Iowans remember Mark Cady, the man and the chief justice

by Rox Laird | November 19, 2019

In the days following the Nov. 15 death of Iowa Supreme Court Chief Justice Mark Cady, many people have recalled personal encounters with the Fort Dodge man who served Iowa’s courts for 36 years.

Touching remembrances ranged from the sports editor of the Fort Dodge Messenger who was approached by Cady on the sidelines of a high school football game and who found the chief justice disarmingly warm and engaging, to members of the Court, past and present, who have shared their thoughts on the Court’s website.

Justice Edward Mansfield expressed a common sentiment about Cady’s human touch in a remembrance posted this week:

“For Chief Justice Cady, it was ‘no Iowan left behind.’ But this wasn’t just something he championed in his legal rulings — although he certainly did that,” Mansfield wrote. “He lived the same way. No matter what your job or position or how he came to meet you or whether you agreed with him, he looked directly into your eyes and saw great value in you. He had a disarming way of tapping his hand on the back of your shoulder at the end of a meeting that conveyed simply and powerfully, ‘You matter to me.’ ”

On Brief contributor Rox Laird recalled the time when he sat down with the chief justice for an interview in 2016, ahead of the last time Cady stood for retention. Cady talked at length about his judicial philosophy and his approach to the job of managing Iowa’s court system.

Cady had risen rapidly through the court system, from District Associate judge, to the District Court, to the Court of Appeals, and then to the Supreme Court. Was that by design, he was asked?

“It was in no way by design,” he said. “In fact, I can remember when I was sworn in as a District Court judge feeling that if I never accomplish anything else in life, this would satisfy me. I could do this forever. And, it was really true: I loved that job. I loved working with lawyers. I loved the ups, the excitement, everything about the courtroom activity. But I think those eight years on the District Court bench really revealed to me a broader perspective of the power of our justice system. And in my work I found the most satisfaction in writing opinions and trying to express to lawyers and litigants why this is the outcome that should result. I think that’s what then made me think the appellate courts would be a nice place to be.”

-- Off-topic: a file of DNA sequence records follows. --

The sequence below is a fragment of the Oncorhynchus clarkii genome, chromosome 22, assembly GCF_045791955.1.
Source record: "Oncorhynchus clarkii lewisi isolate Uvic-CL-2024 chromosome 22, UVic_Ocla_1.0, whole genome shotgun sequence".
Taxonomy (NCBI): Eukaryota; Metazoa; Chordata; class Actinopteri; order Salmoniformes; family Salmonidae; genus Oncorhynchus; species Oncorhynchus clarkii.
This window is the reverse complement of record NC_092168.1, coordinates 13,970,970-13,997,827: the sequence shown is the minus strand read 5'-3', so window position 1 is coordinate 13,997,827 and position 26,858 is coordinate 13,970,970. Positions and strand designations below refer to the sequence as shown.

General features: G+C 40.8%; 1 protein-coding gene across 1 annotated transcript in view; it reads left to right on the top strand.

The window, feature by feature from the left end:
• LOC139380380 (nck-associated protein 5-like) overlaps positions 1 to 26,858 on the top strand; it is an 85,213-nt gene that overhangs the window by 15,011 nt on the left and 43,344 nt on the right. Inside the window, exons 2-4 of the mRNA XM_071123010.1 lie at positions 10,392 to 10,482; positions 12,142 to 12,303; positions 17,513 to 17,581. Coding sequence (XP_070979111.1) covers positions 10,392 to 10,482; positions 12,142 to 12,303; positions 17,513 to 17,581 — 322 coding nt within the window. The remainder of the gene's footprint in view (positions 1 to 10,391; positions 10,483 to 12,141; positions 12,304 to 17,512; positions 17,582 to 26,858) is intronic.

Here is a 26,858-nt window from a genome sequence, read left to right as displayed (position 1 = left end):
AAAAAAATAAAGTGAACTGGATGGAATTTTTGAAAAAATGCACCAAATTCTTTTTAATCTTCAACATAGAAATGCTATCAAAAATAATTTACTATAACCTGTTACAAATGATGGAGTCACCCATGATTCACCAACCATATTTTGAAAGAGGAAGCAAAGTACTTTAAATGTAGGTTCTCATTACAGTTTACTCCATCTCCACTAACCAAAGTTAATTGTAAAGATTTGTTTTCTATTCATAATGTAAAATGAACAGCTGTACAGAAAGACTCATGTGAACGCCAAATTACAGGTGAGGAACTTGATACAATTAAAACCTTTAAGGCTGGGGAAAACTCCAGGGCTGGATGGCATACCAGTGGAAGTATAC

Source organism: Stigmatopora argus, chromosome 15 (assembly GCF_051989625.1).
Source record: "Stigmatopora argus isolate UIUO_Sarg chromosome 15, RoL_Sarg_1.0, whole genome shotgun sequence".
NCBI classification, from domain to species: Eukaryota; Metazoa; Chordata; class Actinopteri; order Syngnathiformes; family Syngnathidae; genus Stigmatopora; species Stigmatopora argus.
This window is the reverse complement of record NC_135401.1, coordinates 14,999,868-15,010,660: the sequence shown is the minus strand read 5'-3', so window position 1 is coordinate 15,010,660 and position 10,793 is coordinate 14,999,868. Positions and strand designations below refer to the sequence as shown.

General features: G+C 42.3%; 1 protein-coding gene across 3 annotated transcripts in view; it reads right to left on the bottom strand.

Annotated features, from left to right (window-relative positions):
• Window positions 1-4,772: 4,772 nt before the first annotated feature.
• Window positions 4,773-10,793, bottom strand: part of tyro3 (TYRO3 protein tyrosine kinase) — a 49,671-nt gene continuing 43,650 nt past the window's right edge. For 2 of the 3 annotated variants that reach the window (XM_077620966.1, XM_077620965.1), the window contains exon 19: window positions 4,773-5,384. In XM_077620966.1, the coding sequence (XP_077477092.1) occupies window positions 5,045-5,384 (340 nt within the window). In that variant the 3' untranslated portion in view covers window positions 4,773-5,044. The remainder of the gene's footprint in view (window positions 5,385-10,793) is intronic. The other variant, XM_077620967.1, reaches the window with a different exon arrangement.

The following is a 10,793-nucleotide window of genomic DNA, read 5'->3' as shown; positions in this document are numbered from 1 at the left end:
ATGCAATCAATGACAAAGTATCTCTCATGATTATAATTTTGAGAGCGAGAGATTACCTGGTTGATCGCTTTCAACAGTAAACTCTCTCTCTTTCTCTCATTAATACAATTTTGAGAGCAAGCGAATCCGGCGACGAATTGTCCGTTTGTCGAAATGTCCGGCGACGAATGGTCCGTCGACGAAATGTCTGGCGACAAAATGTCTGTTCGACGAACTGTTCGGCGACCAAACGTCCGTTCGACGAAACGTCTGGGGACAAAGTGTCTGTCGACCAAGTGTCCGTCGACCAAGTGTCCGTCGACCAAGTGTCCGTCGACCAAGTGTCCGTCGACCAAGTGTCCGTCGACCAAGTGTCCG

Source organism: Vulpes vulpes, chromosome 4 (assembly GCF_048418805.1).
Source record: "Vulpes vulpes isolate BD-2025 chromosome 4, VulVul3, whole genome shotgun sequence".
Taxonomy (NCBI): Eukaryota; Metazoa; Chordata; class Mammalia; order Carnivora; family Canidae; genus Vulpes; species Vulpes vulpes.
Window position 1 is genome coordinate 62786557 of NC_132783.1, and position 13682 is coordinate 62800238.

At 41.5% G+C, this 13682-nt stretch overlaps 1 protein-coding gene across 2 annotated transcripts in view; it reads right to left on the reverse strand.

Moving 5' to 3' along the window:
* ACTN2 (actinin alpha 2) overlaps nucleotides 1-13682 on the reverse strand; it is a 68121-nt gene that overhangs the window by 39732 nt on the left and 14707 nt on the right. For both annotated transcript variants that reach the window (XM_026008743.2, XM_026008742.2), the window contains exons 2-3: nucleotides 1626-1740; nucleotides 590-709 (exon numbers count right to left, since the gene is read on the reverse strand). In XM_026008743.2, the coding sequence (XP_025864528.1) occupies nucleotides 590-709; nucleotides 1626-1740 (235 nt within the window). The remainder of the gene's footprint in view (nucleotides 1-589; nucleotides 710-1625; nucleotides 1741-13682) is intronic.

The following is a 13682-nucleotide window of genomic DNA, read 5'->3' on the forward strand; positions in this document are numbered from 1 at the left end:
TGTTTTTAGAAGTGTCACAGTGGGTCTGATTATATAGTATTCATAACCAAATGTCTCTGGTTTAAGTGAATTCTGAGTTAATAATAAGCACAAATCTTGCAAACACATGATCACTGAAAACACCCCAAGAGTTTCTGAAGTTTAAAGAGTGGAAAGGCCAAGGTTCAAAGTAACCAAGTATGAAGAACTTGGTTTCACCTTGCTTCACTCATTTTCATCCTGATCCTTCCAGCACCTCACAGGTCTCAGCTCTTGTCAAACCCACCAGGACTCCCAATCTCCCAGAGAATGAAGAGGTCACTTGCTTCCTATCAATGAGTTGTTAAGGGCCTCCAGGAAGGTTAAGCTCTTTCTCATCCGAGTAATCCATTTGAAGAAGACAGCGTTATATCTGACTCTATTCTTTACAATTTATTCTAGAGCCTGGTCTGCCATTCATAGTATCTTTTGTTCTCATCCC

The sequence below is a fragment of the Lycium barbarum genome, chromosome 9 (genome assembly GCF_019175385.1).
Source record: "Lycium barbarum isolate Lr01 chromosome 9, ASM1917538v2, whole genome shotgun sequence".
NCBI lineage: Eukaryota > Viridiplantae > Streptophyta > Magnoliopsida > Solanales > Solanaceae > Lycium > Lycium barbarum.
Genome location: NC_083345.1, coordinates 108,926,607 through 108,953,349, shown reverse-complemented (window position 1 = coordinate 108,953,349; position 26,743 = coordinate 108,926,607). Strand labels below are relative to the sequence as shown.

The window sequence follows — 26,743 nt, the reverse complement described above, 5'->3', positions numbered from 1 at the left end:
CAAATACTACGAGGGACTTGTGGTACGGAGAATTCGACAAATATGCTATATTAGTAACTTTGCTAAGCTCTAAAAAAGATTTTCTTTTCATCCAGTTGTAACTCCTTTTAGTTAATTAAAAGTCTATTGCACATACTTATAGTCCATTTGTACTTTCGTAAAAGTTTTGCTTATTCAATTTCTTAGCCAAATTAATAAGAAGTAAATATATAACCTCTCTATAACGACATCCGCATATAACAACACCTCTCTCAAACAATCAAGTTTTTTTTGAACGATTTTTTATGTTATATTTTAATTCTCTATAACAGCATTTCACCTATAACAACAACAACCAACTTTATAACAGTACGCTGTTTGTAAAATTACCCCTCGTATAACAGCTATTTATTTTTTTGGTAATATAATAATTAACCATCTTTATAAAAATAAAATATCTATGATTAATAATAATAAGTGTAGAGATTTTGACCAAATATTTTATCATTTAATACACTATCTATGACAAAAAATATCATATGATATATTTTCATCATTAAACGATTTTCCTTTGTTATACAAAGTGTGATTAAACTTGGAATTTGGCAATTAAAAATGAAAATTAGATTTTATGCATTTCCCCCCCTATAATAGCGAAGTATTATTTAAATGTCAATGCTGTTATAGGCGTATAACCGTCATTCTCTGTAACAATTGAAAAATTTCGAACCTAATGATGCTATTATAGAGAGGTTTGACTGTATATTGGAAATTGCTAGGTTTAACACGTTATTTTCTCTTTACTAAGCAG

In that 2016 interview, Cady said he did not think about retirement, in part because he enjoyed the job and he felt there was more he wanted to accomplish.

“Well, I don’t think about retirement,” he said. “Sometimes I look around and see my peers not only thinking about it but doing it, and it makes me think, why am I not thinking about it? But I feel motivated. I enjoy coming to work every day even though I know there’s a lot I have to do. But I still feel like there’s more to be accomplished. I’d just like to do a little bit more. I don’t see myself as staying here till I’m 72. There are other things in life, and maybe there is that book in me I might want to spend time with. But right now I feel like we’re doing pretty good and I’d like to leave it in a little better shape than it is now and there are a few things left to be done.”

The complete edited text of that interview can be found at this link.


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